Artwork by Miller Gore Brittain,  Landscape, West of Saint John

Miller Brittain
Landscape, West of Saint John

estate stamp and inscribed “137-C” on the reverse; titled and dated 1936 to two gallery labels on the reverse
9 x 12 ins ( 22.9 x 30.5 cms ) ( sight )

Auction Estimate: $3,000.00$2,000.00 - $3,000.00

Price Realized $3,360.00
Sale date: July 25th 2023

Galerie Dresdnere, Toronto
Kaspar Gallery, Toronto
Private Collection, Toronto

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Miller Gore Brittain
(1912 - 1968)

Born in Saint John, New Brunswick, his early art training was received at the Miss Holt’s Art School in 1921. Later he attended the Art Student’s League, 1930-2, where he studied under Harry Wickey in etching, Mahroni Young, George Wright and Willard McNulty. His most brilliant development was in graphics particularly in a series of drawings he did for the Toronto Saturday Night. These began appearing about 1937 – they were social comments in a highly expressive presentation. The Toronto Saturday Night carried the following comment in 1942 “while obviously influenced by Gropper, Mr. Brittain had his own feeling about humanity and an immense skill in exhibition of character in such little things as the hang of a trouser leg and the loose clutch of a hand on a pipe.”

He was working on a mural for the St. John Tuberculosis Hospital showing causes of the disease – however, this work was interrupted when he enlisted in the R.C.A.F. in 1942. After training he went overseas where he served in the 78th Squadron of the R.A.F. Bomber Command and completed 37 operational sorties in Halifaxes. He was commissioned in November of 1944 and was awarded the Distinguished Flying Cross. In April of 1945 he was appointed an official war artist and arrived back in Canada in 1945. He was a founding member of the Federation of Canadian Artists in 1941, which was one of the main forces behind the formation of the Canada Council in 1957.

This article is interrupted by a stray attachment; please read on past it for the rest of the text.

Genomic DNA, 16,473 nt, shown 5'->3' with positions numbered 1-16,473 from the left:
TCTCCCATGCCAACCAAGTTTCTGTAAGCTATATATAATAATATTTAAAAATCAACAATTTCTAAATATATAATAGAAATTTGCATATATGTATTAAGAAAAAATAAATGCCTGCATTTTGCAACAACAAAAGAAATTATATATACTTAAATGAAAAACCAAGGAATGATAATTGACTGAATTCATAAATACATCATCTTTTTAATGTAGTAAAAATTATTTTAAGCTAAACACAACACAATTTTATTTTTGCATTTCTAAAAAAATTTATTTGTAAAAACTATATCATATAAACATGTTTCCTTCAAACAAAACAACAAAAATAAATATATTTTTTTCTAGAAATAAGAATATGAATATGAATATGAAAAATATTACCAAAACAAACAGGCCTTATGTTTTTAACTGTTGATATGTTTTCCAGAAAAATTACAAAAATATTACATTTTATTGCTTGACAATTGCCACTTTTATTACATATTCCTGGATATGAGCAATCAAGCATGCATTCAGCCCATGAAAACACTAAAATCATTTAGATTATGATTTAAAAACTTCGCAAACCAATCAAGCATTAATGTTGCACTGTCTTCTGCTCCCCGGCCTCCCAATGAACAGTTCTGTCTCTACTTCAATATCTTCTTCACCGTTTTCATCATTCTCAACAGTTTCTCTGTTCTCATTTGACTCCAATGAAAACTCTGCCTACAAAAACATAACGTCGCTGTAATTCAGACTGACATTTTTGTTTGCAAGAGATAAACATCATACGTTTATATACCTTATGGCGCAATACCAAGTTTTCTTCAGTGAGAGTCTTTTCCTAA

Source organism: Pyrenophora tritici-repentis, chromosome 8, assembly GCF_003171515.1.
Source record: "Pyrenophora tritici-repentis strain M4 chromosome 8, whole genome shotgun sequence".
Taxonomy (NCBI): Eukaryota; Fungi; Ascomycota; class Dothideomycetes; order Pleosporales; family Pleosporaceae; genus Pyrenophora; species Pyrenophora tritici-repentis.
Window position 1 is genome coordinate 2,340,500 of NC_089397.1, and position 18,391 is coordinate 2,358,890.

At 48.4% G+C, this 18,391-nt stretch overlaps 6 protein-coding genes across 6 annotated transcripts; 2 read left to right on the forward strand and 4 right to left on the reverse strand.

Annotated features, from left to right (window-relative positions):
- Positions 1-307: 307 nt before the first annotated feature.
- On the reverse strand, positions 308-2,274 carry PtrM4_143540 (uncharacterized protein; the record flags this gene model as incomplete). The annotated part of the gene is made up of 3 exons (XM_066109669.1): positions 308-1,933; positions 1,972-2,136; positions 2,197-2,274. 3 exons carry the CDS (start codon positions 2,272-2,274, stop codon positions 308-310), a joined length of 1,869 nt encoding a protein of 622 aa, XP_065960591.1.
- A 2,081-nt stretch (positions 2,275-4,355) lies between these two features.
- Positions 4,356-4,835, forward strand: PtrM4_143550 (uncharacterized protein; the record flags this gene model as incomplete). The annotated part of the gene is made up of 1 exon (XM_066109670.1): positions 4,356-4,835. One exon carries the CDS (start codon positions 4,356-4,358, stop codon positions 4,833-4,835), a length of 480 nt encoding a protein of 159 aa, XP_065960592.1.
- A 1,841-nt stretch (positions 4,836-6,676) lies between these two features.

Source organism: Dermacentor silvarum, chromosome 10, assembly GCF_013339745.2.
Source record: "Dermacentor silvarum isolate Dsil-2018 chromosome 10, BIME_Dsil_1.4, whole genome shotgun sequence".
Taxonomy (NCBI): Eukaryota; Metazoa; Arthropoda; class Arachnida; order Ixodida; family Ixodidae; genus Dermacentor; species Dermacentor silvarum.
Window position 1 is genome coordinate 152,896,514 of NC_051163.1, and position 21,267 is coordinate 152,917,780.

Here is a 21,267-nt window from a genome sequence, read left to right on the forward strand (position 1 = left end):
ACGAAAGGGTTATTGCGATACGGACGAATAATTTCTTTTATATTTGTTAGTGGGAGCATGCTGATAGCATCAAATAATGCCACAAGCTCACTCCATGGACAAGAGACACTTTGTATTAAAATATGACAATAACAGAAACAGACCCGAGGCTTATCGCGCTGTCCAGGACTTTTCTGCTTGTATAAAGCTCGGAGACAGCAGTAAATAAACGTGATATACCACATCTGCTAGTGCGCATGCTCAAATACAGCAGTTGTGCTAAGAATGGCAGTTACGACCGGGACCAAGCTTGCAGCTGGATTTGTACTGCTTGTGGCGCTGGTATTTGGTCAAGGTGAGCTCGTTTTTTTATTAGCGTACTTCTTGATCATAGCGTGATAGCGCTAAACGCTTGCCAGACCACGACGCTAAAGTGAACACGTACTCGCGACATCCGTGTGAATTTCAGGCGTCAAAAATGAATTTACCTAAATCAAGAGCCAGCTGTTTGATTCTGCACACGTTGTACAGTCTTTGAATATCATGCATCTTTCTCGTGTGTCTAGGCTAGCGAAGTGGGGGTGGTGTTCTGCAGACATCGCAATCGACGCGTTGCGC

In 1947 he started work in paintings based on themes from the Bible using pastel and egg tempera, which provided him with a means for better expressive powers on human figures. In 1947 Brittain won a prize from the Canadian Society of Graphic Arts and the next year he held two one person shows at St. John and New Brunswick Museum and in Dayton, Ohio, at the Dayton Museum.

An article in Weekend Magazine by Fred Hazel showed some of Brittain’s works and a photo of the artist and his daughter. Hazel quotes Brittain as follows “An artist works as as individual ... You get so involved in what you’re doing it doesn’t matter where you’re doing it. I don’t see art as a competitive thing ... Nature crowds me if I try to work directly from it ... Painting is really more like Wordsworth’s definition of a poetry, emotion recollected in tranquility. I start with an abstract, and then as I work, shape and colour and forms begin to emerge.” One of the paintings shown in the article entitled “Figures On Beach” confirm his above statements. The elongated figures are involved with a large beach ball, they are almost frozen, and their simplification gives an abstract quality to the whole scene. Muted colours of sand and sky are beautifully blended, providing the canvas with a strong unity. He signed his canvases MGB with the last two digits of the date.

Source: "A Dictionary of Canadian Artists, Volume I: A-F", compiled by Colin S. MacDonald, Canadian Paperbacks Publishing Ltd, Ottawa, 1977